City Manager Brad Hulsey said at a work session Wednesday at City Hall that he had identified a flaw in the city’s Internet presence during a recent economic development meeting with downtown merchants.
“They want us to create an annual agenda for events, which we already have, but we don’t communicate it,” he said. “It is on the website, but that’s not a very user-friendly website. You have to go to four or five pages before you can find it.”
Hulsey said he and Pam Conner, the city community development director, came up with an answer.
“We realized we did not do the best job we could in communicating the holiday schedule,” he said about Saturday’s tree lighting and other ceremonies. “So we’ll be going back to an old method we used in the past. That’s just stapling it to the garbage cans as we go and pick them up.”
Also being retrofitted is the city’s decision to engage Cumming-based Aspire Landscaping for maintaining city facilities and land such as medians, curbs and sidewalks.
Councilman Al Thurman said work formerly done by Paulding County Detention Center inmate labor at a cost of $40,000 per work crew has overwhelmed Aspire, which has a $30,000 contract expiring Dec. 31.
“It was sold to us we would save so much money by getting rid of the prison detail. I’m not denying it, but at the same time, the work’s still there,” he said. “I appreciate that they’re able to go to these locations, but they’re not able to do anything of quality. They’re just trying to get there because they have so much demand on them.”
Hulsey said he will explore two options — restoring inmate crews at $40,000 or hiring a full-time employee in the $20,000 to $25,000 range — well in advance of the spring and summer growing seasons.
“If we had someone who worked for us who is accountable to us, it may be more than a contract, but you get what you pay for,” he said. “I think the intent was good. The intent was to save money. But sometimes it’s hard for us to say we’re wrong.”
The agenda for the council’s regular meeting Monday night includes a recommendation for outdoor sales; ongoing beer and wine sales at an existing convenience store; a technology upgrade for Municipal Court; and reviving the employee Christmas party.
“It’s a light agenda. Everything will be on consent,” Hulsey said, referring to a slate of items voted on as a whole.
Jim Conway of antique mall Treasure Hunt spoke to Mayor Patricia Vaughn and the city council about holding outdoor sales.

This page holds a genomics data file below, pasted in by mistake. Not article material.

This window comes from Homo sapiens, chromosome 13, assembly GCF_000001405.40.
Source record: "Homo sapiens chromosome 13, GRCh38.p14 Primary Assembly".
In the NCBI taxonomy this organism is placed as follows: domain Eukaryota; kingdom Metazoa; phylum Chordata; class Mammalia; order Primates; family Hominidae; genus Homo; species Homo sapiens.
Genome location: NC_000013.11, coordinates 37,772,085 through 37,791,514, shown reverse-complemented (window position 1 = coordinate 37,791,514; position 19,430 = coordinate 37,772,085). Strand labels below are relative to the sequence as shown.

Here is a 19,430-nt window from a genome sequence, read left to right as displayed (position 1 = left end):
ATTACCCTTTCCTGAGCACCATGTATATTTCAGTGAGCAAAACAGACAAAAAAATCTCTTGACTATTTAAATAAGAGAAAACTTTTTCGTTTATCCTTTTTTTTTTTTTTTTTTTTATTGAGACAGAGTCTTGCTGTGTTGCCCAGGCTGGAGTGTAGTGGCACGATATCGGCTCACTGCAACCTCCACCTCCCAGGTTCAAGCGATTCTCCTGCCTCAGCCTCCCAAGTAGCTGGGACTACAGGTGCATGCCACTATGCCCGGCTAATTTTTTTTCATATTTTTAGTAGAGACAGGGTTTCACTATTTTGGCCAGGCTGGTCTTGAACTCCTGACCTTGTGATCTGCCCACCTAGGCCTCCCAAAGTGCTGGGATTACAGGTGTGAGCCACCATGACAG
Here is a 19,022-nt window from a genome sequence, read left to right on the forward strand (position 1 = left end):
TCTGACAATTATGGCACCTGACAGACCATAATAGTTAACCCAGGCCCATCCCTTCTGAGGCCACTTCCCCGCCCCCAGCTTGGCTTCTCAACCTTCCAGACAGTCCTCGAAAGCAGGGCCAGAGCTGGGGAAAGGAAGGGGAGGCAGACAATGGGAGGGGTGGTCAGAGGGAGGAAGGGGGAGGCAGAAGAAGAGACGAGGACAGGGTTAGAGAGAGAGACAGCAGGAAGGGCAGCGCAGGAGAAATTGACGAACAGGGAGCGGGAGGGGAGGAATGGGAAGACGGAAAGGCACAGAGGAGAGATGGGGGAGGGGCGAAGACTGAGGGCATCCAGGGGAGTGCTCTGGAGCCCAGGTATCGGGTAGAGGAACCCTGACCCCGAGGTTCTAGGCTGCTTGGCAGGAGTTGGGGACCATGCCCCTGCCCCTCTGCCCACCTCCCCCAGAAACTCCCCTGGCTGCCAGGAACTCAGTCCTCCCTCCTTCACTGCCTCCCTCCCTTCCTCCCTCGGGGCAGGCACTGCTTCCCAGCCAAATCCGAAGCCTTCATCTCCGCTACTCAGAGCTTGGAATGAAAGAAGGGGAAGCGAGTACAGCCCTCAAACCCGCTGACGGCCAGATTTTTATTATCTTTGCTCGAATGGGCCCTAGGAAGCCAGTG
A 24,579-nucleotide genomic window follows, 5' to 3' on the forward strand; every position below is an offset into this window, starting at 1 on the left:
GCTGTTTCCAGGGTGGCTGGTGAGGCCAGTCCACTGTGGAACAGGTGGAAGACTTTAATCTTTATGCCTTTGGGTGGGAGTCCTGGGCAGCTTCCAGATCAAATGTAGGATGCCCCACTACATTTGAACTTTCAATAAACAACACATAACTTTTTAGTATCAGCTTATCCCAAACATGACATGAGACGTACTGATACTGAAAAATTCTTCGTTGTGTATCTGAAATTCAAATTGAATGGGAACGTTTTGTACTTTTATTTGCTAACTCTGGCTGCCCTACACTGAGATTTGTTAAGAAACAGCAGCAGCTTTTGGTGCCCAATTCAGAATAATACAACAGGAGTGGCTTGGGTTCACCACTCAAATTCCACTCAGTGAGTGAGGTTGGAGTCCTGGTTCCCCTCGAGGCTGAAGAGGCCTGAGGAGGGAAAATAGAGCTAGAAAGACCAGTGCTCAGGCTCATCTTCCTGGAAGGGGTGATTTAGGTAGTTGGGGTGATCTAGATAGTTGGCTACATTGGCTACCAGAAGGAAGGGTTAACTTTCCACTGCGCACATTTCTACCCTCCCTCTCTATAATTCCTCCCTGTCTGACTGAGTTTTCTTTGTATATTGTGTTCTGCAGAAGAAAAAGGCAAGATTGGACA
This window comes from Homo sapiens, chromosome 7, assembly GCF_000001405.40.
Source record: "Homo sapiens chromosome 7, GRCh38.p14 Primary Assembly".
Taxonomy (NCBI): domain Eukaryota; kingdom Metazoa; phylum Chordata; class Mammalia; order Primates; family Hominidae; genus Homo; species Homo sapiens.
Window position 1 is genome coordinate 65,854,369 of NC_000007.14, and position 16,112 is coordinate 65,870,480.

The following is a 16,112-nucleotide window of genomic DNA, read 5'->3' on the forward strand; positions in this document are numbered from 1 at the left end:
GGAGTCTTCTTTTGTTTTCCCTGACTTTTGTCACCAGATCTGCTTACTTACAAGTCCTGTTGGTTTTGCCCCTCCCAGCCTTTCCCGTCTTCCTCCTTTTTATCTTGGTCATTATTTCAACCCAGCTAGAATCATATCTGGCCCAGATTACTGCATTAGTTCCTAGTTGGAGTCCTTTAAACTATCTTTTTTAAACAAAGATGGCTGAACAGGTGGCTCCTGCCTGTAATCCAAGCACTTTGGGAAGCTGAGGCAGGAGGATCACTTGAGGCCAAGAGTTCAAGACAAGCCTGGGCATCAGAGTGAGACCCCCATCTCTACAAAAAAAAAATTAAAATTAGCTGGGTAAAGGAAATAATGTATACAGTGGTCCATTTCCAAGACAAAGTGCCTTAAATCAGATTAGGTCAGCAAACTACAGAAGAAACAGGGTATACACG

He said the booth owners will sell only quality products.
“We’re trying to maintain stalls of good things; nothing improper or shabby,” he said. “We’ve been fortunate enough that the merchandise inside is high (quality) enough. We can’t tolerate shabby stuff outside and have nice stuff inside.”
The outdoor sales ordinance will have its second reading Monday night. If approved, applicants can request permits for up to 12 sales a year.
The Valero Food Mart at 3550 Powder Springs Road is under new ownership by Nepal native Indira Triphathis of Decatur-based Rakta Kalika LLC.
Her alcohol license will be subject to a public hearing Monday. If approved, its effective date will be Jan. 1.
The consent agenda will include a resolution for $8,689 in upgrades to the Municipal Court network for “enhanced information technology ability,” Hulsey said.
In addition, an $872,000 courthouse renovation by Norcross-based Hogan Construction Group is almost finished, he said.
“We anticipate completion of that first or middle part of December and it’ll be move-in ready,” Hulsey said. “We’ll have a ribbon cutting and grand opening in January for that.”
Another city building, the Coach George E. Ford Cultural Arts and Community Center, will host a party for about 100 guests Thursday if a budget amendment sails through City Council.
“We’re trying to allow for a Christmas employee luncheon,” Hulsey said about $2,000 from the general fund contingency. “We’ll shut down City Hall for two hours.”
Mayor Patricia Vaughn said she supported the transfer.
“I’m very happy that we’re able to do that this year because we have some great employees,” she said. “It’s been a long time. I remember those parties. We had to cut them out for a while.”